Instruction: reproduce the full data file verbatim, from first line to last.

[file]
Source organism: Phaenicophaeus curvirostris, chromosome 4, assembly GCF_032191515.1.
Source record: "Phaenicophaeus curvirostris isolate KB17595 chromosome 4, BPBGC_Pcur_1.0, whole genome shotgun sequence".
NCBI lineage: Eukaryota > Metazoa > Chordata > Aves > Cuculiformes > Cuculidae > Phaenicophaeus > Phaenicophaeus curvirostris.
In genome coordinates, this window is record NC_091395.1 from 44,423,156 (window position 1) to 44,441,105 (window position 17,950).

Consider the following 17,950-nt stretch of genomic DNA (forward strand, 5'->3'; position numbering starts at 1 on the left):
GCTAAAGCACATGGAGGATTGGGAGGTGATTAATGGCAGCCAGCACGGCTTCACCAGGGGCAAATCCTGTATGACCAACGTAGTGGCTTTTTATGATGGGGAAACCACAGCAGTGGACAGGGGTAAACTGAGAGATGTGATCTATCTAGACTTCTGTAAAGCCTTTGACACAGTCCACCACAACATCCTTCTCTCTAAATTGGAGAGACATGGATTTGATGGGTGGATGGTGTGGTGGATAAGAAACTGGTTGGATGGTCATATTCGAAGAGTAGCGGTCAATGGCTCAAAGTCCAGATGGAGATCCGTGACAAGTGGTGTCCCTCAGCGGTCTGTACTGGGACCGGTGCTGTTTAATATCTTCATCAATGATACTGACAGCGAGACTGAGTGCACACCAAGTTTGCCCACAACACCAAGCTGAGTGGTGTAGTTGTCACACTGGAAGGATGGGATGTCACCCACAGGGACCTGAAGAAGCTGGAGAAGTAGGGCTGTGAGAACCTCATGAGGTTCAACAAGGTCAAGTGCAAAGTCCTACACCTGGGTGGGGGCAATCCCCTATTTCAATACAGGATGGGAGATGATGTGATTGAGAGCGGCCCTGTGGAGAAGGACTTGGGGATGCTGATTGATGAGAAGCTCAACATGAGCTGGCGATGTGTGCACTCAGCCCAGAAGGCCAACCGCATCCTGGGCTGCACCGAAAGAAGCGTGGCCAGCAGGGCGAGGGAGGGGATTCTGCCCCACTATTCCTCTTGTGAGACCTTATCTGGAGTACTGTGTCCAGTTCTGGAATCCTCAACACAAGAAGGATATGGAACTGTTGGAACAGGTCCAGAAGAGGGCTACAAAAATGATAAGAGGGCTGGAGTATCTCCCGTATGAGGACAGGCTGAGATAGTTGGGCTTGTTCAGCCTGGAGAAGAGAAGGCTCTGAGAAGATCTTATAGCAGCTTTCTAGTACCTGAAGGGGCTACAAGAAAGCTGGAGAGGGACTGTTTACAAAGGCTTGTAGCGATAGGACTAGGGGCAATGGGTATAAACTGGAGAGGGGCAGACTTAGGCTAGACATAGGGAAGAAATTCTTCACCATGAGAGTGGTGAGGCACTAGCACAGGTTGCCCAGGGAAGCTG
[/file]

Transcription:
Source organism: Phaenicophaeus curvirostris, chromosome 4, assembly GCF_032191515.1.
Source record: "Phaenicophaeus curvirostris isolate KB17595 chromosome 4, BPBGC_Pcur_1.0, whole genome shotgun sequence".
NCBI lineage: Eukaryota > Metazoa > Chordata > Aves > Cuculiformes > Cuculidae > Phaenicophaeus > Phaenicophaeus curvirostris.
In genome coordinates, this window is record NC_091395.1 from 44,423,156 (window position 1) to 44,441,105 (window position 17,950).

Consider the following 17,950-nt stretch of genomic DNA (forward strand, 5'->3'; position numbering starts at 1 on the left):
GCTAAAGCACATGGAGGATTGGGAGGTGATTAATGGCAGCCAGCACGGCTTCACCAGGGGCAAATCCTGTATGACCAACGTAGTGGCTTTTTATGATGGGGAAACCACAGCAGTGGACAGGGGTAAACTGAGAGATGTGATCTATCTAGACTTCTGTAAAGCCTTTGACACAGTCCACCACAACATCCTTCTCTCTAAATTGGAGAGACATGGATTTGATGGGTGGATGGTGTGGTGGATAAGAAACTGGTTGGATGGTCATATTCGAAGAGTAGCGGTCAATGGCTCAAAGTCCAGATGGAGATCCGTGACAAGTGGTGTCCCTCAGCGGTCTGTACTGGGACCGGTGCTGTTTAATATCTTCATCAATGATACTGACAGCGAGACTGAGTGCACACCAAGTTTGCCCACAACACCAAGCTGAGTGGTGTAGTTGTCACACTGGAAGGATGGGATGTCACCCACAGGGACCTGAAGAAGCTGGAGAAGTAGGGCTGTGAGAACCTCATGAGGTTCAACAAGGTCAAGTGCAAAGTCCTACACCTGGGTGGGGGCAATCCCCTATTTCAATACAGGATGGGAGATGATGTGATTGAGAGCGGCCCTGTGGAGAAGGACTTGGGGATGCTGATTGATGAGAAGCTCAACATGAGCTGGCGATGTGTGCACTCAGCCCAGAAGGCCAACCGCATCCTGGGCTGCACCGAAAGAAGCGTGGCCAGCAGGGCGAGGGAGGGGATTCTGCCCCACTATTCCTCTTGTGAGACCTTATCTGGAGTACTGTGTCCAGTTCTGGAATCCTCAACACAAGAAGGATATGGAACTGTTGGAACAGGTCCAGAAGAGGGCTACAAAAATGATAAGAGGGCTGGAGTATCTCCCGTATGAGGACAGGCTGAGATAGTTGGGCTTGTTCAGCCTGGAGAAGAGAAGGCTCTGAGAAGATCTTATAGCAGCTTTCTAGTACCTGAAGGGGCTACAAGAAAGCTGGAGAGGGACTGTTTACAAAGGCTTGTAGCGATAGGACTAGGGGCAATGGGTATAAACTGGAGAGGGGCAGACTTAGGCTAGACATAGGGAAGAAATTCTTCACCATGAGAGTGGTGAGGCACTAGCACAGGTTGCCCAGGGAAGCTG